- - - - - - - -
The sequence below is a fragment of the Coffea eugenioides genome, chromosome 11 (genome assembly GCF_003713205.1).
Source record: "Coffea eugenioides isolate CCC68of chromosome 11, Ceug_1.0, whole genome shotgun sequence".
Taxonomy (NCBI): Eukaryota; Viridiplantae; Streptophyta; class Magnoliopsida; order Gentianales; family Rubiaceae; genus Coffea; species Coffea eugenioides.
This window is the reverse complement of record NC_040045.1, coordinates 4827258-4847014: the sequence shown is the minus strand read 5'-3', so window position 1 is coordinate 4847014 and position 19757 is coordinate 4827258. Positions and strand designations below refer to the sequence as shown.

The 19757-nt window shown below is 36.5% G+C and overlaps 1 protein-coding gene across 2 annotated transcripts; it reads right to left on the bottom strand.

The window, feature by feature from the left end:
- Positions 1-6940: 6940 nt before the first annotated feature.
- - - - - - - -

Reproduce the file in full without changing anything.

The sequence below is a fragment of the Coffea eugenioides genome, chromosome 11 (genome assembly GCF_003713205.1).
Source record: "Coffea eugenioides isolate CCC68of chromosome 11, Ceug_1.0, whole genome shotgun sequence".
Taxonomy (NCBI): Eukaryota; Viridiplantae; Streptophyta; class Magnoliopsida; order Gentianales; family Rubiaceae; genus Coffea; species Coffea eugenioides.
This window is the reverse complement of record NC_040045.1, coordinates 4827258-4847014: the sequence shown is the minus strand read 5'-3', so window position 1 is coordinate 4847014 and position 19757 is coordinate 4827258. Positions and strand designations below refer to the sequence as shown.

The 19757-nt window shown below is 36.5% G+C and overlaps 1 protein-coding gene across 2 annotated transcripts; it reads right to left on the bottom strand.

The window, feature by feature from the left end:
- Positions 1-6940: 6940 nt before the first annotated feature.